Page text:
Monday, 2 May 2016

On demand: "Shakespeare Live!"

To mark the 400th anniversary of Shakespeare's death, the RSC, the BBC and Picturehouse Cinemas joined forces to mount a one-off two-hour Bard variety show, staged in Stratford-upon-Avon by Gregory Doran and simultaneously beamed into cinemas and broadcast on BBC2. Shakespeare Live! was positioned as cultured viewing for anybody more accustomed to spending Saturday night on the sofa watching minor celebrities squeezing themselves through holes in walls, or members of the general public prostrating themselves before Messrs. Cowell and co. "There really is something for everyone," enthused co-host Catherine Tate in the course of the opening link, lulling hardcore skate punk enthusiasts, for one, into a false sense of security.

What the rest of us got - beneath the watchful eye of today's Prince of Wales, and on a purplish stage that seemed to offer its own tribute to another, recently departed Prince - was a starry, tweetalonga pick 'n' mix of some of Will's greatest hits: the Ages of Man speech from As You Like It, a mash-up of wooing scenes (with John Lithgow a joy as ever as a prancing, yellow-gartered Malvolio), Meera Syal and Sanjeev Bhaskar doing Benedick and Beatrice. The approach allowed viewers to choose their moment to put the kettle on or go for a pee: philistine that I am, I must confess to drifting in and out during the ballet and opera selections, and the po-faced Rufus Wainwright sonnet. (There was a lengthy jazz-inspired section, if you badly needed a poo.)

That this was primarily conceived as a hands-across-the-centuries celebration of Shakespeare manifested in the lack of any of, say, Titus Andronicus's grislier extracts, presumably deemed inappropriate for an audience that contained not just a king-in-waiting but an unusually high proportion of sensitive young Florences and Julians. (Even John of Gaunt's "this scepter'd isle" speech, as performed on tape by Simon Russell Beale, was cut before it got too glum.) Still, the occasional surprise turn jostled - if not entirely dispelled - the overall air of bourgeois self-congratulation: a larky sketch from the Horrible Histories mob, a legitimately funny pile-up of Hamlets past, present and future, a donkey-jacketed Al Murray wooing Judi Dench with his Bottom.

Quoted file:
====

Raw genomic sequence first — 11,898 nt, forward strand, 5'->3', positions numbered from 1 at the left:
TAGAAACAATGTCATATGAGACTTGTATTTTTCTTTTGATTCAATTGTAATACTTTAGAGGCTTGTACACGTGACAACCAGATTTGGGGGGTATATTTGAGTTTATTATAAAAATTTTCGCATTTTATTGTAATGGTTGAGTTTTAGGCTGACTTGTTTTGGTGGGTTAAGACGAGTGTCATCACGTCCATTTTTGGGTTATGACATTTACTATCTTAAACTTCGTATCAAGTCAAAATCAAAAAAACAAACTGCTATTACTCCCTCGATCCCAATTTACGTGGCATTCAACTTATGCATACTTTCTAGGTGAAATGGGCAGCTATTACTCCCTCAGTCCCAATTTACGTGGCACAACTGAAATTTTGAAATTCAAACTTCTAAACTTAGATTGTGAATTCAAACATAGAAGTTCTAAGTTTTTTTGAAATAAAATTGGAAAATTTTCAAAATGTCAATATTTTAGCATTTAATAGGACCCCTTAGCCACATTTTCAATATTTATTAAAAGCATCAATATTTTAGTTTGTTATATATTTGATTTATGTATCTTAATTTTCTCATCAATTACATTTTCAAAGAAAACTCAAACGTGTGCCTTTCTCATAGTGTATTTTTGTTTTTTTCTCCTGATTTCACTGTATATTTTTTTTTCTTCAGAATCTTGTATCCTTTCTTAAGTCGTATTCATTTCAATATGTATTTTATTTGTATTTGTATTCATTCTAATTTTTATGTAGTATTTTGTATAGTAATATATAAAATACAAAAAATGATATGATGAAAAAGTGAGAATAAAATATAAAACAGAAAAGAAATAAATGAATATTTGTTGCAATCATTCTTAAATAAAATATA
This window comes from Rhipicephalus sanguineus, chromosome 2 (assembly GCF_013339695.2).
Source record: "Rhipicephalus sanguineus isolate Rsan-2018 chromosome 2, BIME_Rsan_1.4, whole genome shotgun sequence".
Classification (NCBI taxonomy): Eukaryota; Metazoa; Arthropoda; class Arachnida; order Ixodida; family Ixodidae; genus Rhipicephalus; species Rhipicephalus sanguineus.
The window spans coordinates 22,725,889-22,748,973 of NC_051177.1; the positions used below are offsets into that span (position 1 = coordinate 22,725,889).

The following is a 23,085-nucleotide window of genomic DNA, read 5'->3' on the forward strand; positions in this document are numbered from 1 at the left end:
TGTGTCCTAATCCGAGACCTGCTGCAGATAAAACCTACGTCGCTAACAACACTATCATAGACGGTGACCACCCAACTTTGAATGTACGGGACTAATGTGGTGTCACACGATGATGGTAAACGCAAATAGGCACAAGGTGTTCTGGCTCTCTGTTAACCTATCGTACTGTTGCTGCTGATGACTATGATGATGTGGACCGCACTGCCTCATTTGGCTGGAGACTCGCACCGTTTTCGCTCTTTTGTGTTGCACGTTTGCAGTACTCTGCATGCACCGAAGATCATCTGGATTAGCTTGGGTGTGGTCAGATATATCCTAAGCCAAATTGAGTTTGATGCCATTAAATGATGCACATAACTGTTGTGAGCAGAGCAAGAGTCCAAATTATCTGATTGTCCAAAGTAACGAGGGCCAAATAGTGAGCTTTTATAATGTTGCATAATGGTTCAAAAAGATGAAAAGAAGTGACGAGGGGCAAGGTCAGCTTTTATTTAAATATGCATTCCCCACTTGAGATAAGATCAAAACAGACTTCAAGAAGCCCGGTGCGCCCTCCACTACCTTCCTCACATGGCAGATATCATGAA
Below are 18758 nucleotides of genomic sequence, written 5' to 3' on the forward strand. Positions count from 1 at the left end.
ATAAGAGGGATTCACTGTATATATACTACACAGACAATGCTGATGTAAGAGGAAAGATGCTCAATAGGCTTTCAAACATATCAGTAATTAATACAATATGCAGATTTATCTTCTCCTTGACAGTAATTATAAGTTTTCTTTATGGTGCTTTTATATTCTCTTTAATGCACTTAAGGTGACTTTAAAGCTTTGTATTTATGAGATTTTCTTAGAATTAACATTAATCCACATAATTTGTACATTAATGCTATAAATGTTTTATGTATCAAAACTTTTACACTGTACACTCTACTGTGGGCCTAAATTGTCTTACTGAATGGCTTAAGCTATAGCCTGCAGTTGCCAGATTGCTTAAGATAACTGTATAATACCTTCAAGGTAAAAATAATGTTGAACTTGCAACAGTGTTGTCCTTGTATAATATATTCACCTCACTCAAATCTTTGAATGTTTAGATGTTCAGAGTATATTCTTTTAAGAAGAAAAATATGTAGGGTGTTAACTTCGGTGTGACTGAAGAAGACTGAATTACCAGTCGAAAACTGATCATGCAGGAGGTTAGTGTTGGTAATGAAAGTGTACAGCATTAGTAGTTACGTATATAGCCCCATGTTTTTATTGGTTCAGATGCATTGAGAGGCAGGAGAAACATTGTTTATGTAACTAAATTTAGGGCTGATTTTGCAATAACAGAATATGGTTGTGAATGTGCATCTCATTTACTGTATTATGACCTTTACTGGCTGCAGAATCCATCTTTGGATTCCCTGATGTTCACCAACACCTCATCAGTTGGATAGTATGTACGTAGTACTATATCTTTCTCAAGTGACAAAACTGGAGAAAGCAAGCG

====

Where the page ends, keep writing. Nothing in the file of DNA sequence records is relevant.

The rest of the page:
There were limitations. With the exception of the clips we were shown of the Zulu and Cherry Blossom Macbeths - valuable notes of diversity - and occasional links to Joseph Fiennes trudging around key Shakespeare Trust properties, this was a resolutely stagebound show. Given that Shakespeare Live! was being beamed into Picturehouses, you might have hoped for more recognition of the playwright's track record on film, although as the BFI would in subsequently beam Ian McKellen's Richard III back into cinemas, and the BBC had a wide-ranging Arena doc on the subject scheduled for the following night, perhaps everyone concerned felt they had their Bard-bases covered.

At any rate, Doran and co. packed a lot into these two-and-a-bit hours: you couldn't really complain that you hadn't got your premium ticket or licence's worth, and the show's presence in the TV listings in particular pointed up something missing from the schedules these past few decades. Although BBC4 rather tentatively aired Juliette Binoche's Antigone last summer, the live theatrical experience has long been purged from our terrestrial channels, deemed too dry or unwieldy to programme, or perhaps not commercial enough. As a hoity-toity cinema purist, I'd rather these events went to BBC2 than Screen 2, where - no matter how profitable they might be for struggling arthouses - they're blocking vital new cinematic talent.

Still, I appreciate that the achievement of an event like this is to put these words and players in an entirely new context, and if ever you required further proof of the Bard's ability to class up a room and transform a career four centuries after his passing, all you needed to do here was look out for the arrival of comedian and actor Rufus Hound, once mired among the knob gags of ITV2's Celebrity Juice, but now observed courting Charles and Camilla while duetting with Henry Goodman on Kiss Me Kate's "Brush Up Your Shakespeare". That you could also switch on the box of a Saturday evening and for once see no trace whatsoever of the gurning Olly Murs could, in its own way, be claimed as a small triumph for culture over commerce. No wonder John Whittingdale wants to intervene at the BBC.

Shakespeare Live! is now available to watch on the BBC iPlayer.

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